200 WOMEN | Alicia Garza

9781452166582_3D (1)Interviews with 200 women from a variety of backgrounds provide a snapshot of female life around the globe. Interviewees include: • Jane Goodall, conservation and animal welfare activist • Margaret Atwood, author and winner of The Booker Prize • Roxane Gay, author and feminist • Renée Montagne, former host of NPR’s Morning Edition • Alicia Garza, activist and co-founder of Black Lives Matter • Alfre Woodard, award-winning actor and activist • Marian Wright Edelman, head of the Children’s Defense Fund • Lydia Ko, professional golfer and Olympian • Dolores Huerta, labor activist, community organizer, and co-founder of the National Farm Workers Association • Alice Waters, chef, author, and food rights advocate • Chimamanda Ngozi Adichie, author and Macarthur Foundation fellow.

Each woman shares her unique reply to the same five questions: What really matters to you?, What brings you happiness?, What do you regard as the lowest depth of misery?, What would you change if you could?, and Which single word do you most identify with?

With responses ranging from uplifting to heartbreaking, these women offer gifts of empowerment and strength – inviting us to bring positive change at a time when so many are fighting for basic freedom and equality. Each interview is accompanied by a photographic portrait, resulting in a volume that is compelling in word and image—and global in its scope and resonance. This landmark book is published to coincide with an interactive website, building on this remarkable, ever-evolving project. A percentage of the originating publisher’s revenue from book sales will be distributed to organisations nominated by the women featured in the book.

The following is an extract from 200 Women Who Will Change the Way You See the World, edited by Ruth Hobday, Geoff Blackwell, Sharon Gelman and Marianne Lassandro, photographs by Kieran Scott.


© 2017 Kieran E. Scott kieranscottphotography.com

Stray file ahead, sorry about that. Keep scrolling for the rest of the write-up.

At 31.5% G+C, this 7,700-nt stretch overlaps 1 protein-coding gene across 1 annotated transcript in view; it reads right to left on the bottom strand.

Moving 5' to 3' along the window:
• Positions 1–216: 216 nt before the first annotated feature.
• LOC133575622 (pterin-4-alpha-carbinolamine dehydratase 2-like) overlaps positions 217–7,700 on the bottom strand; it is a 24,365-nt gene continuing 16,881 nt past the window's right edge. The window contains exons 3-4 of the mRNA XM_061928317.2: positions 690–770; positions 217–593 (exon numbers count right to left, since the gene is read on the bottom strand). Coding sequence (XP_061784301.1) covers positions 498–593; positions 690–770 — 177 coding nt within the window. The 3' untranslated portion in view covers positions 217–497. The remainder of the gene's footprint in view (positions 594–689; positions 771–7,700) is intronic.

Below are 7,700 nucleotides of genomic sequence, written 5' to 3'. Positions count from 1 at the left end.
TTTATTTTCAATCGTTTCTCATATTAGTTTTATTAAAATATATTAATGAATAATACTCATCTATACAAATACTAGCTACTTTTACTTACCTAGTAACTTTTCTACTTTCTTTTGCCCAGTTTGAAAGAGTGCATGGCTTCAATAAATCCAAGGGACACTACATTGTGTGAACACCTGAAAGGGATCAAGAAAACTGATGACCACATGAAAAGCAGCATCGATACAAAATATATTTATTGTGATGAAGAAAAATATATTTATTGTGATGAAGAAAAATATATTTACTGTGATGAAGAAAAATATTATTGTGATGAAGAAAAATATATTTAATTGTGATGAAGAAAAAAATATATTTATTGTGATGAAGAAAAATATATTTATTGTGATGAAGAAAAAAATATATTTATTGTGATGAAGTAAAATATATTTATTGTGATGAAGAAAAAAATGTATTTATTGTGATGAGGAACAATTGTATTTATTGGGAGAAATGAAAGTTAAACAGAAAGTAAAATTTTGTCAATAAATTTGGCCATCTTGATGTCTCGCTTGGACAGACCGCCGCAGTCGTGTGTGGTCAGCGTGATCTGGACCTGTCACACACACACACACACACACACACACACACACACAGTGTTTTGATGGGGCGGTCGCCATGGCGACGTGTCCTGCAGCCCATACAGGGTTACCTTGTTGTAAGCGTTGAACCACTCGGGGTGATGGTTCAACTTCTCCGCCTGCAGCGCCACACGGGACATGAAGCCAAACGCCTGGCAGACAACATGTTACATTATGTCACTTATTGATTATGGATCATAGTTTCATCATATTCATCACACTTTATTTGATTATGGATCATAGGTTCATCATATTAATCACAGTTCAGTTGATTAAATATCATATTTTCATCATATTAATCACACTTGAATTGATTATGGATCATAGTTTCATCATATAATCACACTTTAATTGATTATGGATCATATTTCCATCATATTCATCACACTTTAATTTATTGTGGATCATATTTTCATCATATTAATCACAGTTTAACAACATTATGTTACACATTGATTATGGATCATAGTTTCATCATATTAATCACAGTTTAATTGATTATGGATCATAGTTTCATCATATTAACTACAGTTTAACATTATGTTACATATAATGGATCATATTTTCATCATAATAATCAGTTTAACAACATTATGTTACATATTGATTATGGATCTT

© 2017 Kieran E. Scott kieranscottphotography.com
Alicia Garza

Alicia Garza was born in Carmel in California, USA. She is an activist and organiser based in Oakland, California. In 2013, Garza co-founded Black Lives Matter (BLM), an ideological and political organising network campaigning against anti-black racism and violence. In 2016, she and her two BLM co-founders were recognised in Fortune’s World’s 50 Greatest Leaders. Garza is the director of special projects for the National Domestic Workers Alliance. She is also an editorial writer, whose work has been featured in publications including The Guardian, The Nation, The Feminist Wire, Rolling Stone and Huffington Post.

Q. What really matters to you?

I want to be able to tell my kids that I fought for them and that I fought for us. In a time when it’s easy to be tuned out, it feels really important to me to be somebody who stands up for the ability of my kids – of all kids – to have a future.

The other thing that really motivates me is wanting to make sure we achieve our goals. As I was coming up as an organiser, we were told we were fighting for something we might never see in our lifetime. I’m just not satisfied with that; I think change can happen much faster, but it requires organisation, and an understanding of power and how we can shift it from its current incarnation. We need to transform power, so that we’re not fighting the same battles over and over again. This is what I wake up thinking about every single day. And every night when I go to sleep, I’m thinking about how we can get closer to it tomorrow.